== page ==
TAPPER: In our national lead, New York City Mayor Adams is facing new pushback for how he plans to handle the influx of migrants in his city. The latest contention, housing migrants in school gyms.

CNN's Athena Jones is outside a school in Brooklyn, where migrants are currently being sheltered.

Athena, what is the reaction from the community there? ATHENA JONES, CNN NATIONAL CORRESPONDENT: Hi, Jake. There's a lot of

anger and concern. Anger and concern about the fact that the city did not notify, not just parents, but teachers, school administrators, other members of the community about the plan to house migrants here at this facility. You know, even this morning there was a lot of question about whether this was already going on or whether it was something that was still being considered listening to the language from the mayor.

What we now understand from a city council members that migrants began arriving here at this location, the gym behind this school on Sunday. We went into that gymnasium, cots wall to wall, they appeared to be housing adult migrants from men and women. But there is a lot of uncertainty about who these people are, talking to the parents and they are concerned about how well they have been vetted, what their health status is, and the fact that the school is still in session.

They are concerned about the atmosphere that having these migrants just steps away will help create for the children.

Take a listen to what one mother who has a son in pre-K had to say. Robin Williams is her name. Take a listen.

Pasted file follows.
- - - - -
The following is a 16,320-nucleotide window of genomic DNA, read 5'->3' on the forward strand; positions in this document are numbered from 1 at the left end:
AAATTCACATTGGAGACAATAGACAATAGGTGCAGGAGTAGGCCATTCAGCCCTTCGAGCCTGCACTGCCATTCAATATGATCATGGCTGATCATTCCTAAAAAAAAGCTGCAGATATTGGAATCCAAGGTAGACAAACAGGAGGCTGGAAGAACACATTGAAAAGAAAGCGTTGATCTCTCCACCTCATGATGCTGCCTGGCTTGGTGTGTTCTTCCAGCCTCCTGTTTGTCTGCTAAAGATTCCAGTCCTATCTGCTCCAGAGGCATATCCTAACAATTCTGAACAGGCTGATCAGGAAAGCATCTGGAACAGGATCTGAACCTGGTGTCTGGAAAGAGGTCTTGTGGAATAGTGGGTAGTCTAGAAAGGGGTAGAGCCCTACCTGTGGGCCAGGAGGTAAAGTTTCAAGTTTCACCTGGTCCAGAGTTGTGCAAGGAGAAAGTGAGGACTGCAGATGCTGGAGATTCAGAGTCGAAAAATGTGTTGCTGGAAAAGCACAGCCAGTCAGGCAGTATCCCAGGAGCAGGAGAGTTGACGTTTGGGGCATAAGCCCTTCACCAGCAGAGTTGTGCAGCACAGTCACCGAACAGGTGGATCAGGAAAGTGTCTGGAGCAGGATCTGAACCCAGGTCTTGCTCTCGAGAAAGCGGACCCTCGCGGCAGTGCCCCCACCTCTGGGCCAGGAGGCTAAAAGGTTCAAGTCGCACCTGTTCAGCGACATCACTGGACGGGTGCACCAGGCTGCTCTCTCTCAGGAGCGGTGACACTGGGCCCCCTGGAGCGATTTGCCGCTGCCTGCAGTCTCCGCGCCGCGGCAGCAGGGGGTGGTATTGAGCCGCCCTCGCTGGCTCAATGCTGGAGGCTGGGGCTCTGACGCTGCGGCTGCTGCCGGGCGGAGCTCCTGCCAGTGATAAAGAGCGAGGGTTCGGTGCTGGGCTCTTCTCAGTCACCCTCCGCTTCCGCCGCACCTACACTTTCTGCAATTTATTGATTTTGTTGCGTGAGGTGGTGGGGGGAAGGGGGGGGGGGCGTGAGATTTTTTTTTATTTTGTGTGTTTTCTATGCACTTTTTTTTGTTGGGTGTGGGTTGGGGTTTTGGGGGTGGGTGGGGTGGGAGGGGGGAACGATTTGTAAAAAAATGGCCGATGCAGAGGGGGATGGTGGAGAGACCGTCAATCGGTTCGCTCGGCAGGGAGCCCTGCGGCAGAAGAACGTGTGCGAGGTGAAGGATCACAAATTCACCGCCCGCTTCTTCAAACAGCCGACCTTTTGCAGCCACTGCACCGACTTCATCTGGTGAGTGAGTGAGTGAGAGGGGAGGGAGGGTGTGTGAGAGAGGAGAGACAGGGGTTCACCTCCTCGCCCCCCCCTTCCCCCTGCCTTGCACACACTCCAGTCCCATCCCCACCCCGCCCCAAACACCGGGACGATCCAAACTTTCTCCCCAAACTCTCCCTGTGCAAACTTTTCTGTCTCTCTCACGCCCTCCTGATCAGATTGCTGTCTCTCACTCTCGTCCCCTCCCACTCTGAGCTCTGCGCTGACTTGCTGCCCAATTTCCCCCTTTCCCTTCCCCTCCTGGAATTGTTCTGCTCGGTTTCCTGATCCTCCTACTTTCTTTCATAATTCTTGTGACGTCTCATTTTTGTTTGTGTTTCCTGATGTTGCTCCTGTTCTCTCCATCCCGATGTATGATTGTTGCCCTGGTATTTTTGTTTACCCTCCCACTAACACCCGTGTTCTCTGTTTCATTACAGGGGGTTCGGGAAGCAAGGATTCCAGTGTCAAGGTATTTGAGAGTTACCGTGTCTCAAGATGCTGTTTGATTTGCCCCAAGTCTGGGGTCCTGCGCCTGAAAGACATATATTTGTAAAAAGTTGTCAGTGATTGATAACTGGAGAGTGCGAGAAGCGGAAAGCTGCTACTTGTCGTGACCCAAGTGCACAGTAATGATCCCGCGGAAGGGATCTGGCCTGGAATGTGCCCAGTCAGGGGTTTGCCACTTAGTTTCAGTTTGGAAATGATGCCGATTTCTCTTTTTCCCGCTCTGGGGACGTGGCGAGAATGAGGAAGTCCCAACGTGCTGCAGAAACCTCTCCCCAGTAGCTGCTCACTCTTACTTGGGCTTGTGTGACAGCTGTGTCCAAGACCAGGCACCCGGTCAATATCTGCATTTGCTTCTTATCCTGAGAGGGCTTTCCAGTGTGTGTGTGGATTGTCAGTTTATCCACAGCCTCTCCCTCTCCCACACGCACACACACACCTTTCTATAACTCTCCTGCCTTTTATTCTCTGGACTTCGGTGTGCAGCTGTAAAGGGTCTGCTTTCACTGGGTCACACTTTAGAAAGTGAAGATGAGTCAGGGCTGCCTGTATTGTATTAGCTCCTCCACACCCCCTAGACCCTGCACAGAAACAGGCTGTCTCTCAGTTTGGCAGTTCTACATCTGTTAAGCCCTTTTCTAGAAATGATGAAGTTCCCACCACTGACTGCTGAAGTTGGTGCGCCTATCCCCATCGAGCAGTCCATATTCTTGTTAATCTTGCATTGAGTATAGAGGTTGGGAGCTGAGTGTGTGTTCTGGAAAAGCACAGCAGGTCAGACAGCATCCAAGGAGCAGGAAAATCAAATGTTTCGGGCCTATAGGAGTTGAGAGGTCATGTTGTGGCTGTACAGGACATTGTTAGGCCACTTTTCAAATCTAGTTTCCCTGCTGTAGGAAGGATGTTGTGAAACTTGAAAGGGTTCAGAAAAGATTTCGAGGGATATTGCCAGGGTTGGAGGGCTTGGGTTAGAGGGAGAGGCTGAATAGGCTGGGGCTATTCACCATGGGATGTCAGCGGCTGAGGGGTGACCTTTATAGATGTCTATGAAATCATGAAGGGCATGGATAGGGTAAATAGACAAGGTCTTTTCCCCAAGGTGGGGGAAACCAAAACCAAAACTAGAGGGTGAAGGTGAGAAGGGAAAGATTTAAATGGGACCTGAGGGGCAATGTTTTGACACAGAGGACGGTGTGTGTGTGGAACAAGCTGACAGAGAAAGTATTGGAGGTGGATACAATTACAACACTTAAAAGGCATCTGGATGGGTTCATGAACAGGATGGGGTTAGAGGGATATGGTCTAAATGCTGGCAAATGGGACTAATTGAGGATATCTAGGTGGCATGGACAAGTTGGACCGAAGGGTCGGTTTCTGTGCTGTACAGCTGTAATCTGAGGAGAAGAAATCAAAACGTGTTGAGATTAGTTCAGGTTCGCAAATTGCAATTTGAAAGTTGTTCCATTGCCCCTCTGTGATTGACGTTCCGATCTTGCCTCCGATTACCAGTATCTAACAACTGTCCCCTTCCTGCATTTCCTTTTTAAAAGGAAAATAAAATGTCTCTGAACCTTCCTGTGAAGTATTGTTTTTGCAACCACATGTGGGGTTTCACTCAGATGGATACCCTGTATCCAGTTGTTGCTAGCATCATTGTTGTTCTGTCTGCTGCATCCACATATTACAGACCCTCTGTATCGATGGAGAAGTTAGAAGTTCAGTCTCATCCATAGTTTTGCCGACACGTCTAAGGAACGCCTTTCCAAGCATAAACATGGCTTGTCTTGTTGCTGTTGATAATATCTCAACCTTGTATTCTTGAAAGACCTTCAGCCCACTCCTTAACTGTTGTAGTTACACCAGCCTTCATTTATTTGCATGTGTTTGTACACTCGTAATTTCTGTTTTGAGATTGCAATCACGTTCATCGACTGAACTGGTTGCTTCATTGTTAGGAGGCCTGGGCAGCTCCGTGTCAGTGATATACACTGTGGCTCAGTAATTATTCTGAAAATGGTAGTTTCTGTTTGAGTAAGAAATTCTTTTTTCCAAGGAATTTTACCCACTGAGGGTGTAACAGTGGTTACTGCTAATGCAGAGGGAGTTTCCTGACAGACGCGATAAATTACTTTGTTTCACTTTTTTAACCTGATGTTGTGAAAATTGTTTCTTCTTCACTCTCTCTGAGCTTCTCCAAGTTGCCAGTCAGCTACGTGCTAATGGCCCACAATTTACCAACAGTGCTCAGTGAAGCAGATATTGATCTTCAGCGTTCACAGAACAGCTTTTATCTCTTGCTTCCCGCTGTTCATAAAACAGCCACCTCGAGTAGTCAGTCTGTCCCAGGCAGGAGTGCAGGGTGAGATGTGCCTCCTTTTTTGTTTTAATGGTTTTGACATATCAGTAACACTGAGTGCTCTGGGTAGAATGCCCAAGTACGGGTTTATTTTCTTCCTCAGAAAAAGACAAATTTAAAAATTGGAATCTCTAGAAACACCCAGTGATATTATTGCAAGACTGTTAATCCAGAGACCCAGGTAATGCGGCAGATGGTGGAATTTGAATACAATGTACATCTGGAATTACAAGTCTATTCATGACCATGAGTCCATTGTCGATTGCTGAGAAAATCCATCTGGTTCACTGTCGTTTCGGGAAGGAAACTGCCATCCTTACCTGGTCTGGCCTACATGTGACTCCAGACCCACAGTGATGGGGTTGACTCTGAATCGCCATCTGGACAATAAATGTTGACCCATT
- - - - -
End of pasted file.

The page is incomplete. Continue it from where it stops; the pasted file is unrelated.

ROBIN WILLIAMS, PARENT OF STUDENT AT PS 188: I was scared. I was nervous. I felt like it was the wrong decision that they made at the time where nobody knew anything. My concern is that I will be with children that go to school to get an education at PS 188. Our families are walking around not knowing who we are taking in for shelter in, for our safety, and our well-being.


JONES: And one more thing, the mayor has stressed that these gyms are separate and in separate buildings from the school. But as one person that we talk to, it is a skip and a jump. There are three or four feet separating the school in the gym that is right behind it. So while the mayor is guaranteeing there will be no interaction between migrants and students, a lot of folks around her question how that's even possible.

I should mention that this is a school for 3K and through grade five. So, just a lot of concern in this community.

TAPPER: All right. Athena Jones in New York, thanks so much.

It's not just a New York problem, of course. In Denver, Colorado, today, several dozen migrants arrived at a processing center, many of them hoping to get bus tickets to other cities.

Denver's Mayor Michael Hancock joins us now.

Mayor Hancock, good to see you again.

So, you along with the mayor of Los Angeles, Houston and New York City have a joint letter to President Biden asking him to meet with all of you to talk about this issue. Have you heard any response, and what do you want to say to him?

MAYOR MICHAEL HANCOCK (D), DENVER: No. We have not, Jake, and it's good to be with you as well.

We have not heard back from the White House. But not surprising is that the president is dealing with the congressional conversations around that ceiling today. So we do expect to hear from him and I am sure we will hear from him soon we will learn when and if we get a chance to sit down with the president.

TAPPER: What do you need from the federal government?

HANCOCK: We have serious concerns. With regards to one policy, it's important to know that we're all on the same page. Two, obviously, cities like New York, Denver, and Chicago, D.C., Houston are stressed in terms of our resources. Denver has extended $17 million. We know that that is a tick tack compared to what is happening in New York City and other cities like Chicago and D.C.